Construction Industry and Green Group Join Hands on Clean Diesel

Clean diesel engines, which expel less emissions and get better mileage than conventional counterparts, are benefiting from a lobbying campaign by auto companies. And environmental advocates have come to the table, agreeing with the construction industry on a plan to convert highway construction equipment to clean diesel.

south_ferry_tour.jpgA clean-diesel excavator at work in New York City. (Photo: EPA)

The accord between the Clean Air Task Force and the Associated General Contractors was first reported in today’s Greenwire: 

The groups want the [next long-term transportation] legislation to authorize states to
require diesel emissions reductions at construction sites and to cover
the cost of retrofitting or re-powering equipment manufactured to meet
earlier emissions standards.

The proposal would not alter the bidding process for
contractors hoping to land federally funded transportation projects,
and any additional costs of the emissions-savings measures would be
covered by federal funding.

Federal funds
to reimburse contractors for any increased costs they incur would come
from an existing federal air-quality program, the Congestion Mitigation
and Air Quality Improvement Program.

On its face, the deal sounds promising. Exhaust from older, dirtier diesel engines contains more than 40 separate toxic contaminants, according to California state air regulators, but diesel emissions standards have been strengthened at a far slower rate than those for conventional autos.

Moreover, providing government funding to help convert diesel highway equipment — thus ensuring the construction industry doesn’t foot the bill — has paid off in California, known for its ahead-of-the-curve approach to air pollution.

But using funds from the Congestion Mitigation and Air Quality (CMAQ) program to pay contractors for converting their engines risks depleting a crucial source of aid for clean transportation. The set of "Clean Construction Principles" [PDF] endorsed by the industry and environmentalists states that "Congress should set aside a significant percentage of the funding it has historically provided for the CMAQ program" to pay for a move to clean diesel.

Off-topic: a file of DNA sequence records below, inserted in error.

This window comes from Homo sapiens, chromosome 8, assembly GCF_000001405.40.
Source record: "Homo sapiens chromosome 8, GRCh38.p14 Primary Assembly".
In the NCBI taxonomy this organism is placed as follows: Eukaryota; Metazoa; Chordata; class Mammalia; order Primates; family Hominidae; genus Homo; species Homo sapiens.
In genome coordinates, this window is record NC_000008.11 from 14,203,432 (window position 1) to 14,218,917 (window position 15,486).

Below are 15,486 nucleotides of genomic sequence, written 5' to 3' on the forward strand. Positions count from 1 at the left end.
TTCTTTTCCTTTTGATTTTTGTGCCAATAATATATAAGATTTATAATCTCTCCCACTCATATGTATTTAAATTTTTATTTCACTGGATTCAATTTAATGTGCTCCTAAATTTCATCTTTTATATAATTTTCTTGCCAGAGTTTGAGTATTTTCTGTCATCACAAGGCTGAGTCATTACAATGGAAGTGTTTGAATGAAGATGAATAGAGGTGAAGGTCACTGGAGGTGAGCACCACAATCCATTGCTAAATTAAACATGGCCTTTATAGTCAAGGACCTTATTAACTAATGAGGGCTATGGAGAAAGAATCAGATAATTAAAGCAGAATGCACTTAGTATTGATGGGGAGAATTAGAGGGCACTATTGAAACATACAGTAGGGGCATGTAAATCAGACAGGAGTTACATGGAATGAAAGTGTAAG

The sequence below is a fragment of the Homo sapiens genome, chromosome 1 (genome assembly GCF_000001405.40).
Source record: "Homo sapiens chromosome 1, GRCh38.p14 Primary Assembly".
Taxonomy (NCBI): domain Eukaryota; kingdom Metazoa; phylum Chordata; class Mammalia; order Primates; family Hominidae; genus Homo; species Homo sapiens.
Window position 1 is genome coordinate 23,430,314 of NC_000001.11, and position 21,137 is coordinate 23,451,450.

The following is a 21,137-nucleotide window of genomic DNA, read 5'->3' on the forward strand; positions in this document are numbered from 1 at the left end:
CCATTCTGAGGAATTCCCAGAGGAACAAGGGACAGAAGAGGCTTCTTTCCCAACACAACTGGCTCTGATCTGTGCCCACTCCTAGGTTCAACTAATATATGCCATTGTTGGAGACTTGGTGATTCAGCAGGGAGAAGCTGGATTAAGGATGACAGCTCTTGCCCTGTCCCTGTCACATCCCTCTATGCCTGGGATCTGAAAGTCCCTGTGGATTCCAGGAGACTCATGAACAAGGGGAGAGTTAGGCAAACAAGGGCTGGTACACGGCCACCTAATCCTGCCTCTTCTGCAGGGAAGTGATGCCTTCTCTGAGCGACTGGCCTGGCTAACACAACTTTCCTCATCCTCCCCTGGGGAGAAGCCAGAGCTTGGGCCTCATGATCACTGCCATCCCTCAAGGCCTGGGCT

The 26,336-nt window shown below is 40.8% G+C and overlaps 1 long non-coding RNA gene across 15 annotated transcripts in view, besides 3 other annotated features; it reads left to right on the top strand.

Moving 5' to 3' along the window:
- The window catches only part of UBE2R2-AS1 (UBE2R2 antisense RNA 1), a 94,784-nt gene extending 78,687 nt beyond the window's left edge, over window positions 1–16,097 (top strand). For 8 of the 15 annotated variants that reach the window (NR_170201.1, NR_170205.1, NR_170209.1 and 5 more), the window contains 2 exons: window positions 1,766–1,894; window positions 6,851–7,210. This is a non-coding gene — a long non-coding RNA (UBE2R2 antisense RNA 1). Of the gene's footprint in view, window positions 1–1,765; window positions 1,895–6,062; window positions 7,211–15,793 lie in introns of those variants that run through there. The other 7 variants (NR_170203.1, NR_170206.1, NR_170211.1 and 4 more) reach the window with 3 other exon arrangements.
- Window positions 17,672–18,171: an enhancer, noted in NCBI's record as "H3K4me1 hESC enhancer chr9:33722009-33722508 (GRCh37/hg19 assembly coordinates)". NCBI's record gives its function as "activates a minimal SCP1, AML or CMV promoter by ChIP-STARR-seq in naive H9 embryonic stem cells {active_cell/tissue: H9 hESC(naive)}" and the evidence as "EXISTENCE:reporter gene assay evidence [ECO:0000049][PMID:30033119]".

In the recent past alone, CMAQ money has helped avert transit service cuts in the Bay Area, paid for new buses in Las Vegas, and expedited work on a new bicycle and pedestrian trail in Indiana. If Congress takes money away from the program for clean-diesel construction, would the "funding it has historically provided" be increased to keep investing in sustainable transport?

Late Update: Conrad Schneider, advocacy director of the Clean Air Task Force, said in an interview that his group would not be amenable to diminishing clean transportation funds to pay for diesel conversions. The "Clean Construction Principles," he noted, also suggest that Congress dedicate new money for cleaner-burning construction.

"CMAQ wouldn’t be the first place we’d want to look," he said, "but if that was the only way to make
this program happen, we would want to see additional incremental money [for the program]."